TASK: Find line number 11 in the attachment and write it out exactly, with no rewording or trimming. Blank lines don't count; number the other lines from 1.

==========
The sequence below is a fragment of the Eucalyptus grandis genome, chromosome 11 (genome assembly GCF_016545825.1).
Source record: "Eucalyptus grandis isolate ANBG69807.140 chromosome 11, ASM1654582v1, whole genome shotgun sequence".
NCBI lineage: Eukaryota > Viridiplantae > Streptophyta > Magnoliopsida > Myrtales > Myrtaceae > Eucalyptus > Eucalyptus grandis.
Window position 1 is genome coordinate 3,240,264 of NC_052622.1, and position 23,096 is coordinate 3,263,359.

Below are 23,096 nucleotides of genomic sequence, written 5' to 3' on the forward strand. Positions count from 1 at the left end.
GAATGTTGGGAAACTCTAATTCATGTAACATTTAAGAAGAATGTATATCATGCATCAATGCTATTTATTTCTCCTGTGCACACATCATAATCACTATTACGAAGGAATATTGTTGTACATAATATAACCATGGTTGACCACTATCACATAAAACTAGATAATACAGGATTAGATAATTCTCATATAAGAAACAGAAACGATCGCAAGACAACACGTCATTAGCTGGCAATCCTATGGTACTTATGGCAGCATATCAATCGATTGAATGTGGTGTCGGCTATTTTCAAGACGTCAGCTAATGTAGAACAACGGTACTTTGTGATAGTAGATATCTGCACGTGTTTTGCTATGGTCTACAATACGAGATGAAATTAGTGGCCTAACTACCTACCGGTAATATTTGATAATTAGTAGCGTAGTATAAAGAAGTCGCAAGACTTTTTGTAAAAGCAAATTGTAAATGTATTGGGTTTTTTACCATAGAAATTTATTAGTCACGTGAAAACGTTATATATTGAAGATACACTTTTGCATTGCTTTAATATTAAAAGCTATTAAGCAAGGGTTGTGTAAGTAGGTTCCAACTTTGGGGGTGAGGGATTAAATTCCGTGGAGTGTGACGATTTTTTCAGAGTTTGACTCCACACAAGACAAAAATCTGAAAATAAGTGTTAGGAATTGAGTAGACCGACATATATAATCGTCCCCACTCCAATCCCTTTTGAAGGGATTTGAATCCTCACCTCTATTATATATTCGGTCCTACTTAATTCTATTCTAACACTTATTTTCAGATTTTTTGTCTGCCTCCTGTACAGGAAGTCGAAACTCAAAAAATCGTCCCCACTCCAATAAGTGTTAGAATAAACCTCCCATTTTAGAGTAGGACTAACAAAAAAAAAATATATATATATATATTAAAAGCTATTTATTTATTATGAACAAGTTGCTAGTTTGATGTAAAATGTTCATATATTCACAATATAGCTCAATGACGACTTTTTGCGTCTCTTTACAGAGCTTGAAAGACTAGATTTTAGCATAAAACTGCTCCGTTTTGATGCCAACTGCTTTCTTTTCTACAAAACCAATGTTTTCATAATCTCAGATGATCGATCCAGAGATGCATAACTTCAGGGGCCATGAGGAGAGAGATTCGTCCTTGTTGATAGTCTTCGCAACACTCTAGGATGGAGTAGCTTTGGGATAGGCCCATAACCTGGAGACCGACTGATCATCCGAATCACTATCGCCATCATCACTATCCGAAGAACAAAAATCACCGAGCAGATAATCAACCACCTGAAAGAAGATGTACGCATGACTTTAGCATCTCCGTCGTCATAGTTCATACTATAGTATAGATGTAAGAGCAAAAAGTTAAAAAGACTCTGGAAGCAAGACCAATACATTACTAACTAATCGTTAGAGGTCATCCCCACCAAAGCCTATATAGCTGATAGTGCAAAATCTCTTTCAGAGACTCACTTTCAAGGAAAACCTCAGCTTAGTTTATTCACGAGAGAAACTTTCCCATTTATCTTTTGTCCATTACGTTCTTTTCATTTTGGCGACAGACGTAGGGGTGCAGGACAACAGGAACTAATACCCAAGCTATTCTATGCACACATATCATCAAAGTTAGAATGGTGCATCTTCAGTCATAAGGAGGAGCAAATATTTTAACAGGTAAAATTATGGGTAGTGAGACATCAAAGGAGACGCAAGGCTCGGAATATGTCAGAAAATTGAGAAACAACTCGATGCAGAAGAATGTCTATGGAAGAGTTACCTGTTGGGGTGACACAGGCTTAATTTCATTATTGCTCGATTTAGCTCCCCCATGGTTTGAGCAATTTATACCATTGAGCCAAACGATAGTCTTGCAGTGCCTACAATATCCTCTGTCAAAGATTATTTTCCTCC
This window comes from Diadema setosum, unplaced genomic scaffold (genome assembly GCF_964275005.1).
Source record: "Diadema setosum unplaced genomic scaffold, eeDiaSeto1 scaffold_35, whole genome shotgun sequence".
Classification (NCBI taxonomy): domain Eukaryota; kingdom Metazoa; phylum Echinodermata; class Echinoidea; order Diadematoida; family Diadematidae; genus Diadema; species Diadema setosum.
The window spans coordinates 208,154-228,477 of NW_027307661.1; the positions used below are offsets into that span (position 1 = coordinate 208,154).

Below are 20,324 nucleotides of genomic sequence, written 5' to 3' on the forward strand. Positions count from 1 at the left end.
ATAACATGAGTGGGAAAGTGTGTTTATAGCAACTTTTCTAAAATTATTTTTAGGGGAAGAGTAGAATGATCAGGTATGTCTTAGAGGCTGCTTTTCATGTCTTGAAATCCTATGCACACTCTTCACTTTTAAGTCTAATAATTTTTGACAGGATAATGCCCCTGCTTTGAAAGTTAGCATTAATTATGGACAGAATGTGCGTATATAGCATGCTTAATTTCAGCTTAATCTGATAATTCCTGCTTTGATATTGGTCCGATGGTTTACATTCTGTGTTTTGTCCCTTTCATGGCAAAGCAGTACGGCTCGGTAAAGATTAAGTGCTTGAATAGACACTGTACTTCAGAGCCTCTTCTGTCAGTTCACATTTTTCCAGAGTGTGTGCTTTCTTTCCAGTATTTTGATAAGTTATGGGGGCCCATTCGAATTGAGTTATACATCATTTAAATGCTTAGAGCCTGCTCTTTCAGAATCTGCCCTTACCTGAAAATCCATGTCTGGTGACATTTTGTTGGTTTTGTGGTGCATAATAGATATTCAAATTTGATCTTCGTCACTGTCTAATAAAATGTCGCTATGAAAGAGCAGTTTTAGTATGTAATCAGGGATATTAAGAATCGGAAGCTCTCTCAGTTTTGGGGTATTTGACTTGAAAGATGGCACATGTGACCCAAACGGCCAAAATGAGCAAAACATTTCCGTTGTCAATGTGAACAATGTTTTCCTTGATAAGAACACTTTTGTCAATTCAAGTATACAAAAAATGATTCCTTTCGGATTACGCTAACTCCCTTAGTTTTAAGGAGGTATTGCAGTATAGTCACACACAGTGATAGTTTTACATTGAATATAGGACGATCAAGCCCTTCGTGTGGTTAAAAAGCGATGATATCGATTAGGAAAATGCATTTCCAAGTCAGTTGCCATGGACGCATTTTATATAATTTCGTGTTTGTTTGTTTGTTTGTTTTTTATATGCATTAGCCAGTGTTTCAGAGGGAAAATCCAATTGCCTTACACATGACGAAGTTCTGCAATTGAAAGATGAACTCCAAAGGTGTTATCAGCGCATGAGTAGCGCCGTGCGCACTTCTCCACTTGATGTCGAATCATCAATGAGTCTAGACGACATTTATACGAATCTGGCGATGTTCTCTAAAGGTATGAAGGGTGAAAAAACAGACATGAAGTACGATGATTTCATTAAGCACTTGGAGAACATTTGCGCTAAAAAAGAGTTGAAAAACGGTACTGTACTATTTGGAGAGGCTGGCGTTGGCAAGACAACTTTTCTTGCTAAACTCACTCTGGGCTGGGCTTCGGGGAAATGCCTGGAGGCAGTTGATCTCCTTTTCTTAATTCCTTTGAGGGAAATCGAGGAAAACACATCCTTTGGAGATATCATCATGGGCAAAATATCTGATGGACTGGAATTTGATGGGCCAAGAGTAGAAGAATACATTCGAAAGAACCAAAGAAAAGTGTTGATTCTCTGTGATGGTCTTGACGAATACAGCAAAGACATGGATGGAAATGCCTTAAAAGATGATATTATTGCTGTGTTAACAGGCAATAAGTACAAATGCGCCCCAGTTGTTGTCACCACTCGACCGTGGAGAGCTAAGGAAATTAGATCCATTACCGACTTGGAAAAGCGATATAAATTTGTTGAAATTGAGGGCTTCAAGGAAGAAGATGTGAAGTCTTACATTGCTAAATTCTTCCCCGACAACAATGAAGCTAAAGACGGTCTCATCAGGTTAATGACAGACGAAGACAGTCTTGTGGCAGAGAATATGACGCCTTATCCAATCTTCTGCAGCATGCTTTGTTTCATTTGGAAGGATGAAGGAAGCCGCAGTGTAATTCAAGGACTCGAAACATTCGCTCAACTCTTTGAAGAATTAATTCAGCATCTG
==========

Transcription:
Below are 20,324 nucleotides of genomic sequence, written 5' to 3' on the forward strand. Positions count from 1 at the left end.